"I don't feel like I've accomplished anything..." Yes, it's that time of the year. End of year review, year in review, summation of goals, whatever you'd like to call it and you start to consider what have you actually done. Especially in terms of your art. Let's call it what it is: pity party time.
Every year I write a list of goals/aims for the next year. This is for me to be accountable and also seems a way to punish myself. I am a checklist person. Someone who needs to be able to scratch things off and then see what's next to tackle. The idea of taking items off a To Do list is nice. Makes me feel productive. But also when looking at the year-round results I see I didn't do as much as I aimed and also took on a bunch more than I'd envisioned.
And there in lies the rub. Events, activities, volunteer work, new ideas, heartbreak, and so on can sneak up on you and derail your goals completely. Yet, you're still accountable for what did and did not happen. And when it comes to your art did you pursue it as heavily as you swore you would on the last days of the year as the clock steadily ticked down to a new year, new month, an anticipated new life? Maybe not.
If the answer veers toward the negative do you consider yourself successful?
The measurements of success are so varied for so many people. I consider success doing what I said I was going to do and being satisfied with the final product. I also consider success getting something I believe in published at a place that understood my goal. I consider success someone enjoying a cookie I developed. I consider success finishing something, anything. I consider success being respected by my peers for what I do know and being open to additional knowledge. See? The scope is wide.
What I am taking away from 2014 are the things that have brought me a better understanding of myself and my work. I am glad for being a part of We Need Diverse Books, for starting a podcast to continue the lack of diversity in publishing/art conversation, I am hopeful that my latest draft of my collection will be done before 2015 is officially here. I am glad for the small wins and consistency of life in being employed. Still being passionate about my work. Having a continuous slew of ideas hit me. Of having my work celebrated with acceptance for a future publication or winning an award that allowed me free attendance to a conference that gave me renewed faith in my work. I am glad for the success of panels and cookie competitions I participated in and for being able to work on my writing even if I didn't make as much time as I had (continually) promised myself. I consider 2014 successful in some areas and not so much in others but that's what the culmination of days helps with. Making sure that you are building towards that bigger goal that overall feeling of success that may not be accomplished with crossing off a task in a day but more so the accumulation of knowledge and heart and passion for the work you are pursuing.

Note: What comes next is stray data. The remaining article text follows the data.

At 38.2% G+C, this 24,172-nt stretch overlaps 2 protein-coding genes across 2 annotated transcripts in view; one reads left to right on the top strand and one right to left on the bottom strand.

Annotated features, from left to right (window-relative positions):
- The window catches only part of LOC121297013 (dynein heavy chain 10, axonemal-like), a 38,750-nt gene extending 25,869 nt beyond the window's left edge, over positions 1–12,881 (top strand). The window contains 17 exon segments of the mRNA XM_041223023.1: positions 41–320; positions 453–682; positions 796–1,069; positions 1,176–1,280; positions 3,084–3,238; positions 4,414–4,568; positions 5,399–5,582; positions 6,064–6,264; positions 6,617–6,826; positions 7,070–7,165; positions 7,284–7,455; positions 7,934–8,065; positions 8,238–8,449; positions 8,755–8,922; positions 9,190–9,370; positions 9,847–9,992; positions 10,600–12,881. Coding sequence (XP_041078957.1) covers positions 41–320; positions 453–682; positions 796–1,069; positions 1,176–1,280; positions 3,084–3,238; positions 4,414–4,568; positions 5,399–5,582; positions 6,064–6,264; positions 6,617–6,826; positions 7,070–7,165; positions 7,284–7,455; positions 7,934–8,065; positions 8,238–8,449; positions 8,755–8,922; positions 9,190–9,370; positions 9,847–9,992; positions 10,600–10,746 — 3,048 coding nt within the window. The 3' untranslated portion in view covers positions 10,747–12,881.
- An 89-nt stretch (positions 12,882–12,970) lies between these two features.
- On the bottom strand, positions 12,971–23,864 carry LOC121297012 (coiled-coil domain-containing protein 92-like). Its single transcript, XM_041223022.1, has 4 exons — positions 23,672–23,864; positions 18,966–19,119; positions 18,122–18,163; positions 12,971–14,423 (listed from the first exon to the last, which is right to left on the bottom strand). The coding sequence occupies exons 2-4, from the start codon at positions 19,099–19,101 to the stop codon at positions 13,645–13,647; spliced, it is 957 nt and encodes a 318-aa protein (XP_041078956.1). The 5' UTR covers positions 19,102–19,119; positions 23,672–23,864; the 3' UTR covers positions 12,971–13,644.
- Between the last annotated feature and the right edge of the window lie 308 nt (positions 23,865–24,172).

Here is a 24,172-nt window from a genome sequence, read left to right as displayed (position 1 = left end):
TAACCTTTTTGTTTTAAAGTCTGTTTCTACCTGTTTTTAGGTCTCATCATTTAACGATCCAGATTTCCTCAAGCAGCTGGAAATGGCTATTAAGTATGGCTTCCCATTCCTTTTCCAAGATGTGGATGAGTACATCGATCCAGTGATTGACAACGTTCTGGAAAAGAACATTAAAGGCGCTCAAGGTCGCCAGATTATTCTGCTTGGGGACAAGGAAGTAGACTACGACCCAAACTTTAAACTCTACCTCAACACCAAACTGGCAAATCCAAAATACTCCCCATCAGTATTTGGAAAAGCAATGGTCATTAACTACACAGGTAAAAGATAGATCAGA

Maybe you want to make a Goal list for next year. Maybe you want to hold yourself accountable day to day. Maybe you want to engage in said pity party and sulk over the "lack" of success you had if there's no agent contract, no book deal, no show in the works. But consider that if you've made progress, that same forward movement we talked about earlier this year that was so easy to stay stagnant in that any steps could be considered a success because we're looking forward, not back.